Financial Poise

A Few Minutes With…Sharestates’ CEO Allen Shayanfekr

Allen Shayanfekr is the CEO and Founder of online real estate investment platform Sharestates.  In a little more than a year, Sharestates announced this month, the company has crossed the $100 million mark in loans originated.

Shayanfekr is admitted to practice law in New York  and Connecticut. The company says his legal expertise in securities law is paramount to Sharestates’ ability to promote and produce public and private offerings in a highly regulated space. Shayanfekr interacts regularly with the Securities and Exchange Commission, in addition to spearheading daily operations at Sharestates.

Before he launched Sharestates, Shayanfekr joined Atlantis National Services as its National Title Producer and Account Executive, holding approximately 28 Producer’s licenses across the Country.  His other credentials include acting as an editor of the Municipal Lawyer, a quarterly journal published by the New York State Bar association. Shayanfekr received his J.D. Magna Cum Laude from Touro Law Center where he graduated in the top 6% of his class and earned his B.A. in Political Science from New York University.

Allen, tell us about Sharestates.

Sharestates is an online marketplace for accredited investors and institutions to invest in carefully curated real estate projects backed by actual assets. What makes Sharestates different from other real estate marketplace lending platforms is that we have unmatched access to dealflow. This allows us to be incredibly selective about the deals that we ultimately offer to our base of investors. Currently we are approving roughly 2 percent of the applications we receive. Since we launched in early 2015, we’ve offered more than 130 deals, originated more than $100 million in loans, returned more than $20 million to investors on 30 loans paid in full and with a principal loss of zero.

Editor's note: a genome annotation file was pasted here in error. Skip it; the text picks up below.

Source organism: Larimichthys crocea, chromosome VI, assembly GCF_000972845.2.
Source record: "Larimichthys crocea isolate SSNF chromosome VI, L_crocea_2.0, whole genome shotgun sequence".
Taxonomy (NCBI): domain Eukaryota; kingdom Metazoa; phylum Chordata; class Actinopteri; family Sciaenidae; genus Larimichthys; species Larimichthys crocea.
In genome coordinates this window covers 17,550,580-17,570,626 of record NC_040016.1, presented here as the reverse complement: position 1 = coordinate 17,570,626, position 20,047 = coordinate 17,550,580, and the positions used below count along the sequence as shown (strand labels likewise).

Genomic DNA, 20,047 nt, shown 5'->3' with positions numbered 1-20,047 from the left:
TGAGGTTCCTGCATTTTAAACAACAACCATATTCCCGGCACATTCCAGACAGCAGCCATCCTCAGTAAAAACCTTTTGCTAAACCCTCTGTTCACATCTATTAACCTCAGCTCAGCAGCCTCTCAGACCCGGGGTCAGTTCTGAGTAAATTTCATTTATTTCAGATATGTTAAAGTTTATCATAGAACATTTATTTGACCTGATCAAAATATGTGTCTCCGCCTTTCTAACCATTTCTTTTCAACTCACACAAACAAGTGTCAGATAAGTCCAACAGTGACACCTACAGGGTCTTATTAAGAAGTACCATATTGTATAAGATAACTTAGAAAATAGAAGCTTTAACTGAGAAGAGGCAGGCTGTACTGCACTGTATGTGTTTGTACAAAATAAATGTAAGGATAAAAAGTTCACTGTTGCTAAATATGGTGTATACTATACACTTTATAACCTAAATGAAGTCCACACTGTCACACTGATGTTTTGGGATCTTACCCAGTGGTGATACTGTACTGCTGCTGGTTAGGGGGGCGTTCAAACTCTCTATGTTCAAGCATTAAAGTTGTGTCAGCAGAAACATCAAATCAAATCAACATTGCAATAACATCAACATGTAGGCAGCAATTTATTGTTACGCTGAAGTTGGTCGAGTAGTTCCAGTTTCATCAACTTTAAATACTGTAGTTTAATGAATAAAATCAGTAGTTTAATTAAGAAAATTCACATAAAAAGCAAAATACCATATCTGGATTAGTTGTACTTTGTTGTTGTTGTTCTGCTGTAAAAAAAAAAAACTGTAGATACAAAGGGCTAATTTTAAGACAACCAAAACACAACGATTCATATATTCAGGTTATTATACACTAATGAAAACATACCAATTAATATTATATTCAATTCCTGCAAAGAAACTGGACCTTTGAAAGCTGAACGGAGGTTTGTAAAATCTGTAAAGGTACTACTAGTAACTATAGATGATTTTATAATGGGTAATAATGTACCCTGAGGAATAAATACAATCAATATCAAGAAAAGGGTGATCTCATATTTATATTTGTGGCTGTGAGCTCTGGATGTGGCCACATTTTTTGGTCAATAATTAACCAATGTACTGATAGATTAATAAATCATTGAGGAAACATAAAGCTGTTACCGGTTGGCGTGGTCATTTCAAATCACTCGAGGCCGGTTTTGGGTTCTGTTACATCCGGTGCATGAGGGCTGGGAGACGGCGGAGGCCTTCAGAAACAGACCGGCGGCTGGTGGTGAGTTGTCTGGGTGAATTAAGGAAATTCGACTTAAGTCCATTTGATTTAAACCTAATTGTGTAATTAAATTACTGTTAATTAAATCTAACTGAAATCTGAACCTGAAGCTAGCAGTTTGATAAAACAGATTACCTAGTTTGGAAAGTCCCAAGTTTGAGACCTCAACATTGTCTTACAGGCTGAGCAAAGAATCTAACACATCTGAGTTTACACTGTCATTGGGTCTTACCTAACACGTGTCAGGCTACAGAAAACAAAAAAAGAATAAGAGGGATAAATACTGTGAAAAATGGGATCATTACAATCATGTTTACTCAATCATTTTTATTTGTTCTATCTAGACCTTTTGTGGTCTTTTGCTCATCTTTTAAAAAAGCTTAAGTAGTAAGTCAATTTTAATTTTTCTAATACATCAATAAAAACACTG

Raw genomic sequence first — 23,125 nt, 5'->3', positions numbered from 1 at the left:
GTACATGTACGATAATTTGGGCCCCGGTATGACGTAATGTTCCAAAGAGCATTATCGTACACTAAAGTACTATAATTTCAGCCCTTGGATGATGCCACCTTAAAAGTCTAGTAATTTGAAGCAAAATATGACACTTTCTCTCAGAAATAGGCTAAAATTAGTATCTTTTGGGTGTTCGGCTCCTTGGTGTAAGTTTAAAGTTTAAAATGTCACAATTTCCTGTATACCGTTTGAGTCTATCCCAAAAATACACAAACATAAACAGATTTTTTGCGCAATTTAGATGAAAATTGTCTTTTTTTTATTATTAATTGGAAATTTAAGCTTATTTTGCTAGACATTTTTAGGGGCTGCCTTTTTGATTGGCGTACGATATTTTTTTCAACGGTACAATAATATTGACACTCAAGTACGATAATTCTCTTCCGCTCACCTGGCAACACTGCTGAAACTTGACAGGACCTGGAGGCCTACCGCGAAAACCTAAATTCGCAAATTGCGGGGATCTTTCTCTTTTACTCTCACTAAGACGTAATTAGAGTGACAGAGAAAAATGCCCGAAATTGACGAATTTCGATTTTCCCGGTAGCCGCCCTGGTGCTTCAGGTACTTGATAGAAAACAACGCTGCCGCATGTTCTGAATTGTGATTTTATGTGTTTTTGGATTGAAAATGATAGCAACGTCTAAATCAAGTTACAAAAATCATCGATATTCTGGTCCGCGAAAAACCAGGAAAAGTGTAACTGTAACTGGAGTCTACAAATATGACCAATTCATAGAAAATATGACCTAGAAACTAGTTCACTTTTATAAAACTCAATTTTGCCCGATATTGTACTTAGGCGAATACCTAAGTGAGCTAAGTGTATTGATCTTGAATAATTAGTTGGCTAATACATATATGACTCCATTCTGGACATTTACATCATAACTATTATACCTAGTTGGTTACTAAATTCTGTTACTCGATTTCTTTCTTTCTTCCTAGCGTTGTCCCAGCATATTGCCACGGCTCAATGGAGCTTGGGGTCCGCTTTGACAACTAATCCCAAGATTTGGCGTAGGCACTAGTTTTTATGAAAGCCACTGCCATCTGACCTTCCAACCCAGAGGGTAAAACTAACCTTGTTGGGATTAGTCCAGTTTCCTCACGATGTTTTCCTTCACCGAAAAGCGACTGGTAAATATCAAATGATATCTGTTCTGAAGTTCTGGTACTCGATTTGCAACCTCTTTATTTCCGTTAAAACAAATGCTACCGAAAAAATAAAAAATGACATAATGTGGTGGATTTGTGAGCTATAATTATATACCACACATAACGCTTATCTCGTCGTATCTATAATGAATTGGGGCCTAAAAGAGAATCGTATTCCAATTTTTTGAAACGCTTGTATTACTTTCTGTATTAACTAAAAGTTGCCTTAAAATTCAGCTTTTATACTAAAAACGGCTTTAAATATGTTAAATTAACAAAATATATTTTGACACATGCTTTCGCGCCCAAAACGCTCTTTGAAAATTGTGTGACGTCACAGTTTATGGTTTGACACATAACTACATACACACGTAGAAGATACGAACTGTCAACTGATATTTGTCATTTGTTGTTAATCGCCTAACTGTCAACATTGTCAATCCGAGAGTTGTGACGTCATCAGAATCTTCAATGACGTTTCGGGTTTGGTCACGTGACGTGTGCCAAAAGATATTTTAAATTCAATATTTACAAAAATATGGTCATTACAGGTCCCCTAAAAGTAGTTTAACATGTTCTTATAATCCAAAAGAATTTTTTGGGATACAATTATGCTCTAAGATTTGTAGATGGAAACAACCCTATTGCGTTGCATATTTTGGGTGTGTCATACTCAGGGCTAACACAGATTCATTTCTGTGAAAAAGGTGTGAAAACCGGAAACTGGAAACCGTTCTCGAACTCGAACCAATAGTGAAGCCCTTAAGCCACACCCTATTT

The key to our success is our underwriting ability. We put every deal we look at through a 34-point analysis that covers a deal’s financial profile, its property specifics and the borrower’s track record with regards to the specific type of project and asset class. We then score the deal A+ through D-, which determines the interest rate we’ll charge on a risk adjusted scale. Our underwriting program is detailed on our website, so investors can know exactly what we look at in making our determinations.

How did Sharestates begin?

My co-founders started in the real estate industry over 15 years ago. Initially they speculated with house flips on properties they found at auctions and through tax liens. Eventually, they became weary of profiting from the misfortune of others, so they went into the title insurance business. From there, the business evolved into providing a full range of services for real estate investors, including deal sourcing, syndication, due diligence and networking, along with their core title services. That business has grown to 34 states and has overseen more than $4 billion in deals, while cultivating a massive network of industry contacts.